My take on COVID-19
I have a bit of time on my hands right now, so I figured I'd write up my current COVID-19 take. Not really because I think anyone cares. I mean, there are many better informed takes out there. I'm mostly writing this for myself, so I can look back on it and see how my perception has changed.
I've been worried about COVID-19 for a while, but there were ways to imagine it not getting too bad. Like maybe it would be contained by the early response in China. Or maybe there was some genetic or environmental factor that would limit its spread or its deadliness.
I've been very worried ever since Italy took a turn for the worse around February 23. Their number of known cases jumped from ~10 to ~100, and things progressed rapidly from there.
On February 24 I started stocking up on nonperishables, figuring that there was a good chance that a time would come when I'd have to lay low for a few weeks. I also started telling my friends and family to similarly prepare, which resulted in multiple people telling me they were a little freaked out by my concern, since I tend not to get worked up about whatever "crisis" dominates the news cycle.
As the news trickled in from the US and Europe, it gradually became clear that many countries were indeed on the same trajectory as Italy. Western countries did not act as swiftly and strongly as East Asian countries like South Korea, Japan, and Singapore. Most troubling, particularly in the US, was the lack of testing. All we knew about the spread of the disease came from severe cases, but for each severe case there are many asymptomatic cases, some of which will soon be severe. This lack of information continues to impede decisionmaking.
Today, I believe there are two big outstanding questions.
First, how many people have already been infected by COVID-19 and experienced no or mild symptoms? Without knowing how many people will catch COVID-19 and ultimately be fine, it's really hard to say what the appropriate political response is. This article by John Ioannidis really hammers the point home, while questioning if our response might be too strong. While I do hope Ioannidis's skepticism turns out to be correct, I wouldn't bet on it. I agree with Nicholas Christakis when he points out that there is at least some evidence about the fatality rate of people with COVID-19, and it doesn't very look good; and a huge number of cases happening all at once is a big deal.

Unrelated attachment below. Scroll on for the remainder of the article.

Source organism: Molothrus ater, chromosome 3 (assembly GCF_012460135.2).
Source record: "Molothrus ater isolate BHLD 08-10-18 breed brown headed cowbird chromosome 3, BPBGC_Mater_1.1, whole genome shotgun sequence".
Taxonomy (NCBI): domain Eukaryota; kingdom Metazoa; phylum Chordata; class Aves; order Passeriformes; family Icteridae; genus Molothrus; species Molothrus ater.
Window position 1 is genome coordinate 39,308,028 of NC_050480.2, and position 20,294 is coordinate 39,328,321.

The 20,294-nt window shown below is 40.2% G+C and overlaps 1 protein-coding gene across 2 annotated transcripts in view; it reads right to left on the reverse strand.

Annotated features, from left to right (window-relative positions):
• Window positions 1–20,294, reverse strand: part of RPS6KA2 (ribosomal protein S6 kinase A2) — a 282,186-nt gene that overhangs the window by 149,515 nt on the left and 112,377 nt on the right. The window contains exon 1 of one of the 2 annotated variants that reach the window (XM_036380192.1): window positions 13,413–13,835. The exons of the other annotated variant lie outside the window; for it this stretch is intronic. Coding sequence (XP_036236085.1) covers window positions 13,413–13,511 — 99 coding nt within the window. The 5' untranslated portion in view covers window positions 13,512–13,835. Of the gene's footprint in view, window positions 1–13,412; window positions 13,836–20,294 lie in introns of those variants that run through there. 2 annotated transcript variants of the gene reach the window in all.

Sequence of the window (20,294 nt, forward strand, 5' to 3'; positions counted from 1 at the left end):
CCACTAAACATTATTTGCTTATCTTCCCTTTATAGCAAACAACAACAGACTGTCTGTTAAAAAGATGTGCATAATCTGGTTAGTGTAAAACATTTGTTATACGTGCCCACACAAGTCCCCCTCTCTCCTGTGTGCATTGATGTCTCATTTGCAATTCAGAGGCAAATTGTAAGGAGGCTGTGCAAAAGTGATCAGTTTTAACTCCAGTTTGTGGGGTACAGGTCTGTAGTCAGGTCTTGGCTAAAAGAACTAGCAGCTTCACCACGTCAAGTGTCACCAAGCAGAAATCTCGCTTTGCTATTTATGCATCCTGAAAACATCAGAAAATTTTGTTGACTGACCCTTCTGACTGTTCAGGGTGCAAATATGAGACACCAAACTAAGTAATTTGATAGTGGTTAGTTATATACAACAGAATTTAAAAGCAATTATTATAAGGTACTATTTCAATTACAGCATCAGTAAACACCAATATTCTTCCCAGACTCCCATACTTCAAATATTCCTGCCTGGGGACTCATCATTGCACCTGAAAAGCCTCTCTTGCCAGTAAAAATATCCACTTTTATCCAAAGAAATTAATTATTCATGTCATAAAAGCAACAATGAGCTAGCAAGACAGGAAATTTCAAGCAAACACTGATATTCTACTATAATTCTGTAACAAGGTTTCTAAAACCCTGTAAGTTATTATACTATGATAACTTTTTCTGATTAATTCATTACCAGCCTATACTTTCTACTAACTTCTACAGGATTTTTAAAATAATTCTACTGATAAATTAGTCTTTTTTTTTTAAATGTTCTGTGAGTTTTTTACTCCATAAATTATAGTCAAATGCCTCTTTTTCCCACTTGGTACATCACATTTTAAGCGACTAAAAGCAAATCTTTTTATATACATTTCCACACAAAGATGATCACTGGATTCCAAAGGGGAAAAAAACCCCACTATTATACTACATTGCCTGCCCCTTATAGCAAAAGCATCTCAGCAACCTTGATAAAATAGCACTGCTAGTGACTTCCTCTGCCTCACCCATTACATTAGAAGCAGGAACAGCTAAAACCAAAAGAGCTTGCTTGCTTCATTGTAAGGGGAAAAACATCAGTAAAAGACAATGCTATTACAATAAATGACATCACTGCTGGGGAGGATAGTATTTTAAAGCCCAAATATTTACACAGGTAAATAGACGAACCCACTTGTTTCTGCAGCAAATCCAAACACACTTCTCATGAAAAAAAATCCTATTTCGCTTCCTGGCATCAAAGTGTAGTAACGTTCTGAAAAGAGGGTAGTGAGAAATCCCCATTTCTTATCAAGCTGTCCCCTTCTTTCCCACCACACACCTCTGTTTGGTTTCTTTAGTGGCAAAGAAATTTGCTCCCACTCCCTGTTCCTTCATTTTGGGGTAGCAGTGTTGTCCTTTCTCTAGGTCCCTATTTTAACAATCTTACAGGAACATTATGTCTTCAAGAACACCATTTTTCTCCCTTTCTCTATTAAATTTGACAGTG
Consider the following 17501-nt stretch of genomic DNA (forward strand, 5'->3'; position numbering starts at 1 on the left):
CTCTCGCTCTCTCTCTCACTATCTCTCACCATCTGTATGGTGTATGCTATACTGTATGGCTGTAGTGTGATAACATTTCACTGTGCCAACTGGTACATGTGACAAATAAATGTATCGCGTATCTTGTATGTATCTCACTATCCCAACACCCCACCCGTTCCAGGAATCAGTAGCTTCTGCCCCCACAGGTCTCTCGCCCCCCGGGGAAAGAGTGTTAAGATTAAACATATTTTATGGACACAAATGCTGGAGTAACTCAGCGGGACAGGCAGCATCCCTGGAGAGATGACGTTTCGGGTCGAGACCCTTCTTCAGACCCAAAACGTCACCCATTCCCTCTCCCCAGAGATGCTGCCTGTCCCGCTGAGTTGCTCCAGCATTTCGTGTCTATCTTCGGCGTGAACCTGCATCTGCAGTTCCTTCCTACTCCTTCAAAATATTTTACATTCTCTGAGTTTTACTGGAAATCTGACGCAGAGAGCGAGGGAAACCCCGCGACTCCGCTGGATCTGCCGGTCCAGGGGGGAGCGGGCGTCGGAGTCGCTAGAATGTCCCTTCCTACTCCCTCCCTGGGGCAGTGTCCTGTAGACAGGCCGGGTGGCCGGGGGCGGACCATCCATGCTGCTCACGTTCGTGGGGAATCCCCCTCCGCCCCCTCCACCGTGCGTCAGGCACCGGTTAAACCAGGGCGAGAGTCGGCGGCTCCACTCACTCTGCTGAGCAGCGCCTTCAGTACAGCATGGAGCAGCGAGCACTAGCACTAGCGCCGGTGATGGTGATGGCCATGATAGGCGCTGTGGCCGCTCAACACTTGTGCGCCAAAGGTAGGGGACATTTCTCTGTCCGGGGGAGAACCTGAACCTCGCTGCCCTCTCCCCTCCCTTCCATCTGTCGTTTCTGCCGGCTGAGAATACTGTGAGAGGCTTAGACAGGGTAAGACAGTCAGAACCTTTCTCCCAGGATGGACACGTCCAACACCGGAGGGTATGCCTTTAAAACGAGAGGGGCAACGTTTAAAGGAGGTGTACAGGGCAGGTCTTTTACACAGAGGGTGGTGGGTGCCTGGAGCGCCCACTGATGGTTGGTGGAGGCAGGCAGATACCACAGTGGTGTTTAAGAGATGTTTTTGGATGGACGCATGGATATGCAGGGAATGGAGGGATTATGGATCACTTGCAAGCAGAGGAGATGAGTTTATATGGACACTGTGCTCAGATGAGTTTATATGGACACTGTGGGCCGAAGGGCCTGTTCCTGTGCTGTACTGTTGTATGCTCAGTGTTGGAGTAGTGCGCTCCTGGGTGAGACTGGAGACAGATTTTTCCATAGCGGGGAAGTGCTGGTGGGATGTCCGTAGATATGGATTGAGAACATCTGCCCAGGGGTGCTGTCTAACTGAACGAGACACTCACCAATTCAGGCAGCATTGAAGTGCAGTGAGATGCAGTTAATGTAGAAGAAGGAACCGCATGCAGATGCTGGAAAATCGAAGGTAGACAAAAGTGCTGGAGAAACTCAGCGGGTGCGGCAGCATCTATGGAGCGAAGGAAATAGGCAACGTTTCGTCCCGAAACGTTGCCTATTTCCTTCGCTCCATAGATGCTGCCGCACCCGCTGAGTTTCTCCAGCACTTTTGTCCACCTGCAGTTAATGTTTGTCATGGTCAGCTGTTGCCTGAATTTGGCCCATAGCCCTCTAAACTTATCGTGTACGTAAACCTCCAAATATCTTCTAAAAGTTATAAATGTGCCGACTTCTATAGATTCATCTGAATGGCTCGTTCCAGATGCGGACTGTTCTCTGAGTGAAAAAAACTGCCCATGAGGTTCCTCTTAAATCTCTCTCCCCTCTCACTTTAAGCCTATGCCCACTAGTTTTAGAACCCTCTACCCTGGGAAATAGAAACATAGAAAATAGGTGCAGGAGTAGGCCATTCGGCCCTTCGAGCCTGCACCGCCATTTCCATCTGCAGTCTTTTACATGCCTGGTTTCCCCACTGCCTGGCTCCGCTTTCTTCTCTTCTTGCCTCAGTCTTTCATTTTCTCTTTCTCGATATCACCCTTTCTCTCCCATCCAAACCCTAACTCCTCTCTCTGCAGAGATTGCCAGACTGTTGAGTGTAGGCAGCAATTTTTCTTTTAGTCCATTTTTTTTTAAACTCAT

Regarding the huge number of cases happening all at once, there is much talk of "flattening the curve". Unfortunately, if the pandemic is bad enough, flattening the curve becomes kind of infeasible. If you need to flatten the curve for 10 years, that's never going to work. But like I mentioned above, we really lack the data to conclusively say much here.
My second big outstanding question is, what is the long term prognosis of people after infection? Do they retain some level of immunity? How good is that immunity? And how long does it last? Already there have been isolated reports of individuals catching COVID-19 twice, suggesting some very pessimistic answers to these questions. And I have read that evidence from similar viruses suggests immunity may not last forever. However we shouldn't jump to conclusions without more data. And this is not just a matter of testing, like the first question. It is also a matter of time.
These questions are important because they will determine the success or failure of government responses to COVID-19. Of course, ideally the outbreaks would have been limited by more testing and more careful social practices. But in the US and Europe, it seems like the cat is out of the bag. So what? Strict lockdown like Wuhan? Let it burn through the country and develop herd immunity? Something in between?
To my first outstanding question, since we don't really know how bad COVID-19 will be if it just burns through the population, it's hard to evaluate those options. I believe that the available data suggests that lockdowns are appropriate, but there's much uncertainty.
More troublingly, to my second outstanding question, we don't know if either of those strategies will actually work! If people can be reinfected with COVID-19 multiple times, without experiencing a substantial period of immunity, then herd immunity will never happen. So we lockdown... and then what? As soon as the lockdown ends, the pandemic will resume. So we let it burn through the country... and then what? Next year it just burns through again, since nobody is immune?
Scary scenarios. We simply don't know enough right now. We absolutely should be doing as much testing and monitoring as possible to help answer these questions. And hopefully we find that it's not as severe as originally thought, and that catching it once confers long term immunity. Time will tell. But right now, it seems like there's a distinct possibility that Earth is now simply a worse place for humans than it was before, and we'll just have to learn to live with that.